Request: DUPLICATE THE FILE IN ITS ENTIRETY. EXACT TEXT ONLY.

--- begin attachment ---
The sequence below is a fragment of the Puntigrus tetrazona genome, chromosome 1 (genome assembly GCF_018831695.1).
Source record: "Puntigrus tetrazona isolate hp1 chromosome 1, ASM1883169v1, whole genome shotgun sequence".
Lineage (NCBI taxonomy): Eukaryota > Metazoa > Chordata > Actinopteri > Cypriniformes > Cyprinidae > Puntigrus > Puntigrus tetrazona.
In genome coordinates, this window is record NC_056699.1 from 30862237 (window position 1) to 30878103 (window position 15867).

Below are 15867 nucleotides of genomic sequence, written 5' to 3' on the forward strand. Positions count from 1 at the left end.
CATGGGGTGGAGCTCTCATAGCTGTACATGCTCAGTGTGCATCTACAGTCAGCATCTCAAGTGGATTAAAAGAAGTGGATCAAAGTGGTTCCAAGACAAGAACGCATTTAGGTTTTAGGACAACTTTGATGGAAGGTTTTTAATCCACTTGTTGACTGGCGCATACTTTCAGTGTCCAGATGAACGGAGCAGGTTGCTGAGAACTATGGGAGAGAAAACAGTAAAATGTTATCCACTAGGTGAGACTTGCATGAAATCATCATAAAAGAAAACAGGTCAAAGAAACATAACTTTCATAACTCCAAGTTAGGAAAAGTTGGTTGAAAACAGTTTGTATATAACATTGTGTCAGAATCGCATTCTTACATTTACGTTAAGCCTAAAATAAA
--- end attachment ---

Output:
The sequence below is a fragment of the Puntigrus tetrazona genome, chromosome 1 (genome assembly GCF_018831695.1).
Source record: "Puntigrus tetrazona isolate hp1 chromosome 1, ASM1883169v1, whole genome shotgun sequence".
Lineage (NCBI taxonomy): Eukaryota > Metazoa > Chordata > Actinopteri > Cypriniformes > Cyprinidae > Puntigrus > Puntigrus tetrazona.
In genome coordinates, this window is record NC_056699.1 from 30862237 (window position 1) to 30878103 (window position 15867).

Below are 15867 nucleotides of genomic sequence, written 5' to 3' on the forward strand. Positions count from 1 at the left end.
CATGGGGTGGAGCTCTCATAGCTGTACATGCTCAGTGTGCATCTACAGTCAGCATCTCAAGTGGATTAAAAGAAGTGGATCAAAGTGGTTCCAAGACAAGAACGCATTTAGGTTTTAGGACAACTTTGATGGAAGGTTTTTAATCCACTTGTTGACTGGCGCATACTTTCAGTGTCCAGATGAACGGAGCAGGTTGCTGAGAACTATGGGAGAGAAAACAGTAAAATGTTATCCACTAGGTGAGACTTGCATGAAATCATCATAAAAGAAAACAGGTCAAAGAAACATAACTTTCATAACTCCAAGTTAGGAAAAGTTGGTTGAAAACAGTTTGTATATAACATTGTGTCAGAATCGCATTCTTACATTTACGTTAAGCCTAAAATAAA